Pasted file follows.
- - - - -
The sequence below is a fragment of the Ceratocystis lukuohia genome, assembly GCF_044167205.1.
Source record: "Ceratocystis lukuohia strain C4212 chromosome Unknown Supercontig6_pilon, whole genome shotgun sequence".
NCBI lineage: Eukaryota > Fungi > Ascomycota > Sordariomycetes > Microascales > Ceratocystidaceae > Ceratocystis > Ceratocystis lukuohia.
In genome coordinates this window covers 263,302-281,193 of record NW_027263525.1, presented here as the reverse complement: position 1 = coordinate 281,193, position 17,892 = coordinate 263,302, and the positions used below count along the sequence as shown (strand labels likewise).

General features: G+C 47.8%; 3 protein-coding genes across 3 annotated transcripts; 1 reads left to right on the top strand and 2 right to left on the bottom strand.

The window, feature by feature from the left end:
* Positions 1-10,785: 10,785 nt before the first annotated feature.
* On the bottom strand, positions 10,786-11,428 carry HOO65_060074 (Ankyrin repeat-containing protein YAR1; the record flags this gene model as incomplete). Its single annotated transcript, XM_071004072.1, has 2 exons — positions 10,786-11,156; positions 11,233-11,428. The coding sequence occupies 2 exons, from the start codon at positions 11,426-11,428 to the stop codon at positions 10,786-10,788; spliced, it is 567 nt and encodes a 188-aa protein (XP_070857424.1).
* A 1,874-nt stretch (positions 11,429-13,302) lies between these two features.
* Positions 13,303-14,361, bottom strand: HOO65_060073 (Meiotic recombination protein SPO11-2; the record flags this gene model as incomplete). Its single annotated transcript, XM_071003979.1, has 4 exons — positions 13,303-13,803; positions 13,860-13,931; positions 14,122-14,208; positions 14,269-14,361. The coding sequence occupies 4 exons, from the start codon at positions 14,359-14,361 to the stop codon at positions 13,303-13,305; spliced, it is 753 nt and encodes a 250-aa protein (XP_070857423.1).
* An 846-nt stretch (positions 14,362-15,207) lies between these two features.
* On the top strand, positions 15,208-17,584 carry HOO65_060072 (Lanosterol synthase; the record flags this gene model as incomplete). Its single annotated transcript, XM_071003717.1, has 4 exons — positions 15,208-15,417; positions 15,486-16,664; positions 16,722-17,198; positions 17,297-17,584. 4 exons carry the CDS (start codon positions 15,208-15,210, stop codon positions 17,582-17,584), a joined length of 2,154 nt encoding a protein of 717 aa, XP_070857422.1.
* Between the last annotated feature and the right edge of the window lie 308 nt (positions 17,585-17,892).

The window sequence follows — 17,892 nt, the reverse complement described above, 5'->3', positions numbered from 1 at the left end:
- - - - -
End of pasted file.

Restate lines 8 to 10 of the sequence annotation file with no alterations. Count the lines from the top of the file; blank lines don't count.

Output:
* On the bottom strand, positions 10,786-11,428 carry HOO65_060074 (Ankyrin repeat-containing protein YAR1; the record flags this gene model as incomplete). Its single annotated transcript, XM_071004072.1, has 2 exons — positions 10,786-11,156; positions 11,233-11,428. The coding sequence occupies 2 exons, from the start codon at positions 11,426-11,428 to the stop codon at positions 10,786-10,788; spliced, it is 567 nt and encodes a 188-aa protein (XP_070857424.1).
* A 1,874-nt stretch (positions 11,429-13,302) lies between these two features.
* Positions 13,303-14,361, bottom strand: HOO65_060073 (Meiotic recombination protein SPO11-2; the record flags this gene model as incomplete). Its single annotated transcript, XM_071003979.1, has 4 exons — positions 13,303-13,803; positions 13,860-13,931; positions 14,122-14,208; positions 14,269-14,361. The coding sequence occupies 4 exons, from the start codon at positions 14,359-14,361 to the stop codon at positions 13,303-13,305; spliced, it is 753 nt and encodes a 250-aa protein (XP_070857423.1).